Question: Is failure to send thank you cards socially acceptable or an etiquette faux pas?
Today we are living in a much less formal world. There was a day when etiquette required thank you cards for service given. While these are still nice items in a more casual society, these courtesies appear to have gone away.
The origin of sending cards dates back to the Chinese and Egyptians, which were written on papyrus paper. In the 1400s historians note the Europeans hand delivered social notes to their family and friends. Greeting cards and thank you cards were introduced to America in 1858 by a German immigrant named Pouis Prang. That practice has continued to this day.
Positive aspects of sending or receiving thank you cards you may have overlooked.
- Physical. A card received in the mail can be held tightly, read and re-read, examined, stored and cherished. I had a friend who loved the excitement of receiving the card before she actually opened and read it. She would place her unopened card in her back pocket and periodically pull it out throughout the day to look at it in anticipation of what it might say, and then return it back to its secure place. She could drag this out for hours before actually opening her cherished card. If the sender only knew what an impact that card was on her life. A written note can be held and re-read long after a verbal thank you has been said.
- Emotional. Everyone loves the feeling that comes from being appreciated, loved, and recognized. Although you may intellectually know that, a written note leaves no doubt. Or you may have no idea how your gift or actions have been noticed and appreciated unless the sender actually follows through with that written note. Psychologists have pointed out the simple act of verbalizing your words actually brings relationships closer. It is an exercise in showing gratitude, a principle that is just as beneficial to the sender as well as the receiver.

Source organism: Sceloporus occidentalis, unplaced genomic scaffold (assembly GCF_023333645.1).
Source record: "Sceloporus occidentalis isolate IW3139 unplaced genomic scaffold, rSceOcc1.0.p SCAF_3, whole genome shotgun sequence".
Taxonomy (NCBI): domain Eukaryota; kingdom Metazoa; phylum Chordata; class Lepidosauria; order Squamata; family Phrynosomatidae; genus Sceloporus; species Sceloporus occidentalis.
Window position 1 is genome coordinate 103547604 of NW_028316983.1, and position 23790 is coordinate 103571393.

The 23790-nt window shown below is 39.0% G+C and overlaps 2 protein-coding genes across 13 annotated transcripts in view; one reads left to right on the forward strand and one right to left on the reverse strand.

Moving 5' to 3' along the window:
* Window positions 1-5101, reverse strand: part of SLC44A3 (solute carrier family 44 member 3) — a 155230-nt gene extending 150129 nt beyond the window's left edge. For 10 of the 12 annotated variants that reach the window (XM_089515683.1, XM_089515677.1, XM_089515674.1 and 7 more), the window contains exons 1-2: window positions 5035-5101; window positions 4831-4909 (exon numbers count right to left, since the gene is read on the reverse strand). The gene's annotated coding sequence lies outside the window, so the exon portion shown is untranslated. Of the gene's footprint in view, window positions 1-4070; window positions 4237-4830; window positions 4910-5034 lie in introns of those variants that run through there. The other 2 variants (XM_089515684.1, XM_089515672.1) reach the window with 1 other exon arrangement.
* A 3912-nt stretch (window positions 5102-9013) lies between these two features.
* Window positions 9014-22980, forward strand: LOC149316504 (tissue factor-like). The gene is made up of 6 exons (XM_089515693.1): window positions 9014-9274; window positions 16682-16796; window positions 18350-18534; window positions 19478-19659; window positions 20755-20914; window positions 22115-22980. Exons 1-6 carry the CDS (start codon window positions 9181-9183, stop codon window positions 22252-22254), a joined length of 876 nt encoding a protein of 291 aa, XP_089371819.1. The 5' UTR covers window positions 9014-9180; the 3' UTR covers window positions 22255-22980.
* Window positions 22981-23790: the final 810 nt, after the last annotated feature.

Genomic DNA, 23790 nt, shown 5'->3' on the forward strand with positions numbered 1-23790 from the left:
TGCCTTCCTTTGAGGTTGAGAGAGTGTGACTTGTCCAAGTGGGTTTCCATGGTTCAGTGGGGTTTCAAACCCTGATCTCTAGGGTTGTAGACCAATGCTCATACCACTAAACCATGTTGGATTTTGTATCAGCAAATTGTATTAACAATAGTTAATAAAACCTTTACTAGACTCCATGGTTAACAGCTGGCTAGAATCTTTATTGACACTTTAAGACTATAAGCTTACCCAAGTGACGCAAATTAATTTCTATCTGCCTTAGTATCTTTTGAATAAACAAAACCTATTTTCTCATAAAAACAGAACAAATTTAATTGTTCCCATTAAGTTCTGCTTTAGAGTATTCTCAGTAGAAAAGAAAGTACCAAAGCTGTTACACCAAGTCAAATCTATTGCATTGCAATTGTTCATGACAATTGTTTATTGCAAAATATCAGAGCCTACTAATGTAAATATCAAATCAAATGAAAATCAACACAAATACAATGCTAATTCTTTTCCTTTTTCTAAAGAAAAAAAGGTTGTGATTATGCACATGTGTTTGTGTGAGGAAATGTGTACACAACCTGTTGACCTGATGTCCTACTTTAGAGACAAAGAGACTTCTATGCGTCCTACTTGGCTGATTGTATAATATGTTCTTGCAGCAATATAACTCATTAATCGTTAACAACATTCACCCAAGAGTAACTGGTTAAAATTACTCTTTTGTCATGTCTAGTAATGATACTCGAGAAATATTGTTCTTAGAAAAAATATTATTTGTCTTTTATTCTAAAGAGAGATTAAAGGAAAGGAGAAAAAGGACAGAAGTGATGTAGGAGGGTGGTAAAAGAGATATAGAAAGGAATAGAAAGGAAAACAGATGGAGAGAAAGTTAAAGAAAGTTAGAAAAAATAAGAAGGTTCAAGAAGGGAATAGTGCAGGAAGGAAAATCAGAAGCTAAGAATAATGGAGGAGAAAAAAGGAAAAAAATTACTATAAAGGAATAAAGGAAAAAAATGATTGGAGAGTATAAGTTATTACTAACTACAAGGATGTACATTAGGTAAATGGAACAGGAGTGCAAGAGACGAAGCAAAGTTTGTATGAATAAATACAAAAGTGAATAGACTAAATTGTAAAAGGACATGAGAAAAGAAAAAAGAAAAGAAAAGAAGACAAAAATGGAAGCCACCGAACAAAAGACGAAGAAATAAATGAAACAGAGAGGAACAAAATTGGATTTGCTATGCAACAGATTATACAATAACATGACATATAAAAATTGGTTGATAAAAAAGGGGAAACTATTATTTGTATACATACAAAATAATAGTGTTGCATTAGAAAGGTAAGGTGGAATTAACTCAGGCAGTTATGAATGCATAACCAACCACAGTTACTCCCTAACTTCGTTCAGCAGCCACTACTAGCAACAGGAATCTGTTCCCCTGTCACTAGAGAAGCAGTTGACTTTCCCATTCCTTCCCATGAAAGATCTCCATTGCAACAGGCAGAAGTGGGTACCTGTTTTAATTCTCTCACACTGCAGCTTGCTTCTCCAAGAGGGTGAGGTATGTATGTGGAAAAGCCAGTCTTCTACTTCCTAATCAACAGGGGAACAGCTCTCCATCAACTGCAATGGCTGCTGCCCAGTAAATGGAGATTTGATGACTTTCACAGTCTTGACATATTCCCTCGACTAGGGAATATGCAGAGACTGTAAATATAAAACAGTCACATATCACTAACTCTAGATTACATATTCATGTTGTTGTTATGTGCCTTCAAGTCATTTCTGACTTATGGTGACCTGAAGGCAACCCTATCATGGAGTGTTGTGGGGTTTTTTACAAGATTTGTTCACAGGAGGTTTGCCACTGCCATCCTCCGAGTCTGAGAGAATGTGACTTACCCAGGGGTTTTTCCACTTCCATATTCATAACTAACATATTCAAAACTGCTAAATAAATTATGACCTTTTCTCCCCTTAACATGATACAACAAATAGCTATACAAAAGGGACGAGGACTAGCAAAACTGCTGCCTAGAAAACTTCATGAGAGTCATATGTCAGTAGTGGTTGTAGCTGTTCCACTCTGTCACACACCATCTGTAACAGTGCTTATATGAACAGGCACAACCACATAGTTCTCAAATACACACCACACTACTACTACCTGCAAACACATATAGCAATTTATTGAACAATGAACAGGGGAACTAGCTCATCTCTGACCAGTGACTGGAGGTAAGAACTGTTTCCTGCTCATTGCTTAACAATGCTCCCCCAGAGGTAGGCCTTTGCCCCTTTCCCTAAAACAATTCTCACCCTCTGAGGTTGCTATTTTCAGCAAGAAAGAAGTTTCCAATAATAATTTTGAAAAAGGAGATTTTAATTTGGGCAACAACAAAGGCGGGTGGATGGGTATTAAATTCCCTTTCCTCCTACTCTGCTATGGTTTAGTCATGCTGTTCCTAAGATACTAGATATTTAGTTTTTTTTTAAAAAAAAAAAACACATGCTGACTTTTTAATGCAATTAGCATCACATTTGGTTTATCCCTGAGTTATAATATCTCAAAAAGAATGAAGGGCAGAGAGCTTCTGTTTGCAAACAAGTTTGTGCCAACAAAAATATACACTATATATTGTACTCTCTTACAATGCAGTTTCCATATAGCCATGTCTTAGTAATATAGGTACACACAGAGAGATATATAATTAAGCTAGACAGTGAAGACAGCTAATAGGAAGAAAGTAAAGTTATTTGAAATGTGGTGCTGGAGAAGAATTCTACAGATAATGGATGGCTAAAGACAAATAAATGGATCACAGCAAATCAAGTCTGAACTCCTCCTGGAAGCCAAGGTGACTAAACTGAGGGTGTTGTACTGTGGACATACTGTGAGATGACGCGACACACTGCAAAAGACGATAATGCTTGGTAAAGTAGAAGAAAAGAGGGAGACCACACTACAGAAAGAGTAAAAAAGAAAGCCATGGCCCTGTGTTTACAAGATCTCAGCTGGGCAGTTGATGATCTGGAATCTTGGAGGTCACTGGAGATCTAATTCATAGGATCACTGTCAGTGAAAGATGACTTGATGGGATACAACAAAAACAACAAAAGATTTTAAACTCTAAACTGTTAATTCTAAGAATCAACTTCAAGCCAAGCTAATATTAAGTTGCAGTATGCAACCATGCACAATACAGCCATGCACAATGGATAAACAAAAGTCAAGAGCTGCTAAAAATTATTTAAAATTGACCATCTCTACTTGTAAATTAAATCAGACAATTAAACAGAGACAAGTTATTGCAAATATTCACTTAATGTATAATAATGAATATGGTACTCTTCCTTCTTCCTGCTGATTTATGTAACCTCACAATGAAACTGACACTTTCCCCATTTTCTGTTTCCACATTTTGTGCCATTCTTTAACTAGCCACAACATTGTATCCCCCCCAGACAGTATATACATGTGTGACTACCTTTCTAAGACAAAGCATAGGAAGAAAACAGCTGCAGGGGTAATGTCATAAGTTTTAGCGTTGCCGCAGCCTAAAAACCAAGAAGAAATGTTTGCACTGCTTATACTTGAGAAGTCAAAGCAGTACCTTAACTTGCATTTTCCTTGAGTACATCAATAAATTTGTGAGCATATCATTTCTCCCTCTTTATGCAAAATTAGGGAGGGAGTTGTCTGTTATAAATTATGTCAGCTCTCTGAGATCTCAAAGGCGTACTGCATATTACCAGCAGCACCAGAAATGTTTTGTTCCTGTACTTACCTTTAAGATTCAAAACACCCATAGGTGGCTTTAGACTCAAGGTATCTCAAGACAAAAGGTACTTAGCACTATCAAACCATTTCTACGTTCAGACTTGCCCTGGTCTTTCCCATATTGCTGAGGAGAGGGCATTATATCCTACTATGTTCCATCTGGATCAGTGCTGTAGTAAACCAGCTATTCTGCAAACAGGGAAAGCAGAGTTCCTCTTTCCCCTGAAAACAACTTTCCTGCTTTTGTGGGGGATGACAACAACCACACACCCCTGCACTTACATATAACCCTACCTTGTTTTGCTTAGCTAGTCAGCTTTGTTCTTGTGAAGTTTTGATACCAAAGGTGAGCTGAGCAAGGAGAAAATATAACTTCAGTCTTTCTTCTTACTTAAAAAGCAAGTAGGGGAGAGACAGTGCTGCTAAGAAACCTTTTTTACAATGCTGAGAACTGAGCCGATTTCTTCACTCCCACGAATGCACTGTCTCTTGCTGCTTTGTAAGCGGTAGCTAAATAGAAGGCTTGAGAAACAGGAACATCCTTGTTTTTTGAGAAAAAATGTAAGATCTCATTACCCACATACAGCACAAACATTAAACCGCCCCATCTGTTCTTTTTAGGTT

- Social. In today’s world, our style has become less formal but a thank you card is always in order for a kindness extended and a gift received. The Emily Post Institute states that it is never wrong to send a written thank you. In fact, not sending wedding thank you cards after the effort of shopping for the perfect gift, not to mention the expense, can be the end of a friendly relationship. It helps keep you in touch and can brighten someone’s day.
- When. A genuine thank you is always in style – all year long. A sincere thank you for recent Christmas gifts, acknowledgement of all those life milestones, such as birthdays, weddings, graduation, baby showers, retirement, or a special thank you for acts of kindness that have been bestowed upon you. In the business world, proper etiquette is also remembered and appreciated.
- Where. Mail will reach you anywhere and the card and message wait to be read. It doesn’t get lost or deleted from the email box or forget to pass the compliment.